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Yeah, that was "call plumber and tell him to come install new water heater." Credit card was at the ready. I just figured that that was what was going to happen anyway if I didn't inspect the anode, as it was old enough it couldn't be trusted without inspection.

Funny you should use that example. I spent a fun afternoon one day drilling the water manifold mounting bolts out of the front of a Studebaker V-8 after attempting to snug one up to stop a slow leak and finding out that the PO had replaced them all with Grade 2 hardware... at least four of them busted while attempting to remove the water manifold to drill out the first one. I had to pull the fan, shroud, and radiator and then climb in and sit on the front fender while using a 1/2" hand drill. I don't like EZ-outs, I just drilled to the threads and busted the swarf out with a tap. Amazingly enough I didn't have to use a single helicoil. (pats self on back.) Good times.
nate
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Forgot to mention, that same engine ended up getting replaced with a fresh rebuilt Avanti engine (because I could, and the extra HP/torque was too tempting to resist.) Buddy of mine attempted to swap it into a '51 Stude sedan, and it promptly threw a rod. I'd been driving it at (nonspecific high speed) the morning before it was pulled! whew!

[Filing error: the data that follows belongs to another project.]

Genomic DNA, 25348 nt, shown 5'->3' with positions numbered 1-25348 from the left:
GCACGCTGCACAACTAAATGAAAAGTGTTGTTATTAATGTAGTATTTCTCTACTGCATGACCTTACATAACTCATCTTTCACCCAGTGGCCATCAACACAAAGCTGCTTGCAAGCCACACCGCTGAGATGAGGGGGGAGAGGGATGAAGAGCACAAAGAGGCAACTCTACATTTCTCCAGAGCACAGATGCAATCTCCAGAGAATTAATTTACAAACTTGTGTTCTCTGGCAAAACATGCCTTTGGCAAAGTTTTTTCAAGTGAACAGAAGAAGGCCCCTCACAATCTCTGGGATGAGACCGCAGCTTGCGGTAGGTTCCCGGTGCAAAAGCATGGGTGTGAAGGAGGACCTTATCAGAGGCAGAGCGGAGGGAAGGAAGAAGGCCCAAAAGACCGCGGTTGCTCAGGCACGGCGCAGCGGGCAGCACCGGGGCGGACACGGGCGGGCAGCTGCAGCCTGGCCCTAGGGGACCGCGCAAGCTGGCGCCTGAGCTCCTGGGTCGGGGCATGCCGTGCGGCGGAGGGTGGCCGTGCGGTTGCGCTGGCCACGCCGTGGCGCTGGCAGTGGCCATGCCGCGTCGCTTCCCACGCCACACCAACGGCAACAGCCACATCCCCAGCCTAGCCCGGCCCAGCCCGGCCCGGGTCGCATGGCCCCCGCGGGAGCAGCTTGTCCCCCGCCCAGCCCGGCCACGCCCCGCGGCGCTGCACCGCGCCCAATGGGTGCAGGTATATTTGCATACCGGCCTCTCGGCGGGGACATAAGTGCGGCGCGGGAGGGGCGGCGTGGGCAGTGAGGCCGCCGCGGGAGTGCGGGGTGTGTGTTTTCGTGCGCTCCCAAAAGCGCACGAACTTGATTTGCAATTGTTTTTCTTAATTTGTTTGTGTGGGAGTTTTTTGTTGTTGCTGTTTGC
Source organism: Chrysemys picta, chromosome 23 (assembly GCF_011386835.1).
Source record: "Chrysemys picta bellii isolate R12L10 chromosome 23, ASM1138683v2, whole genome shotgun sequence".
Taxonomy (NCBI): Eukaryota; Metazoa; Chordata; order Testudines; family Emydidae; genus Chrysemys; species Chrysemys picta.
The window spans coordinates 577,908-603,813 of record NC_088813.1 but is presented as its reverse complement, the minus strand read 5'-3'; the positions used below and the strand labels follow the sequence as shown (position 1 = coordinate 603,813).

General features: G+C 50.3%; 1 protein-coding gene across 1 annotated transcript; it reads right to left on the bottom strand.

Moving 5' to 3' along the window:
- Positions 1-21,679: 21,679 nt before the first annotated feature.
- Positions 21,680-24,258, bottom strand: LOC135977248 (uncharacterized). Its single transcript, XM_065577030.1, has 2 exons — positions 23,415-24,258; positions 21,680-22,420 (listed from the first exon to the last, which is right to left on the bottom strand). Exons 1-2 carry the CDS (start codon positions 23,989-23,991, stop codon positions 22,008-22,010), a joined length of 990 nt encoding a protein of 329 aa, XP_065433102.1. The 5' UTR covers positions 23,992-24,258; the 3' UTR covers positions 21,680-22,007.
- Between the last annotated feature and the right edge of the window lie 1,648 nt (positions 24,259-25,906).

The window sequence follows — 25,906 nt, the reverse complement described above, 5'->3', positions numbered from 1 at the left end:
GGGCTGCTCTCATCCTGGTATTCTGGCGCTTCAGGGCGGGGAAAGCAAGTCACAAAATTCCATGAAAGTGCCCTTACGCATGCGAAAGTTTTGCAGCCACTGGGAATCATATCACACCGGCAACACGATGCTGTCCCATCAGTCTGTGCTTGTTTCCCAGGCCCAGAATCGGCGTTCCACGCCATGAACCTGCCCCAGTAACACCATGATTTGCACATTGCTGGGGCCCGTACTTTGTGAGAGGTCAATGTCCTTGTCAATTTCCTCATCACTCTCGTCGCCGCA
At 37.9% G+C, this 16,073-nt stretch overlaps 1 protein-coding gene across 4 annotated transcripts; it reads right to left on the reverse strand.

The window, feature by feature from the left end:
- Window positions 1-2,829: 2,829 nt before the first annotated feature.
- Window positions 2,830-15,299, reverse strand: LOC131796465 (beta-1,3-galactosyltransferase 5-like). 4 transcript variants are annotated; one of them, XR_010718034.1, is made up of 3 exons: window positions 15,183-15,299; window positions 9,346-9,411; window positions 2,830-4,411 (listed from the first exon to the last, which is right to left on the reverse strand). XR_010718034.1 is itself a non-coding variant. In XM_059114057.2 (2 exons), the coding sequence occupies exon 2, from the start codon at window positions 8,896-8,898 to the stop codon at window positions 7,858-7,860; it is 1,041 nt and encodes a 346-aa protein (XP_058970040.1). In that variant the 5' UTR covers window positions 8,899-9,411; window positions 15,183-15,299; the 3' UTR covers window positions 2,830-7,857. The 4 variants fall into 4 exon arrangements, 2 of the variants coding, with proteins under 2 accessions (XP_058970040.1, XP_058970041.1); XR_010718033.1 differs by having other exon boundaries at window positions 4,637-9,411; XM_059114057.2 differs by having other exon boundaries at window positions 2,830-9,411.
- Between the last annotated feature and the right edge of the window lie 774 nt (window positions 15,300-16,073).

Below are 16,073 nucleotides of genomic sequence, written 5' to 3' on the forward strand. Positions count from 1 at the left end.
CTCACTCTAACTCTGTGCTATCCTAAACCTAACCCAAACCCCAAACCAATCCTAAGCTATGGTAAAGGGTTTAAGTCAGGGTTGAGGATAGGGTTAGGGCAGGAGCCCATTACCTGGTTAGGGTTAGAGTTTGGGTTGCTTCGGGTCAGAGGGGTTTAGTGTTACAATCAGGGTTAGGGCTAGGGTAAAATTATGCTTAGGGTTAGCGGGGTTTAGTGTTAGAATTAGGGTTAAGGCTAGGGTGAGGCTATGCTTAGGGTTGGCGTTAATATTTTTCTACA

nate
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Another low point in my nut-n-bolting. Again it was a water pump. My mom blew hers on a 58 Mercury with full load of all options - it was an old car by then. No, sweat just tow it home, park and go to it. Amazing amound of stuff has to come off that beast to get at the WP. It was the last thing still on the block just before removal.
Replaced, replace this, replace that, etc and an hour later all that remained was the Power Steering pump. Ooops. The first thing to remove on one of those is that which involves down the line removing the tighttening arm - just about the last item. Yep, I had forgotten it.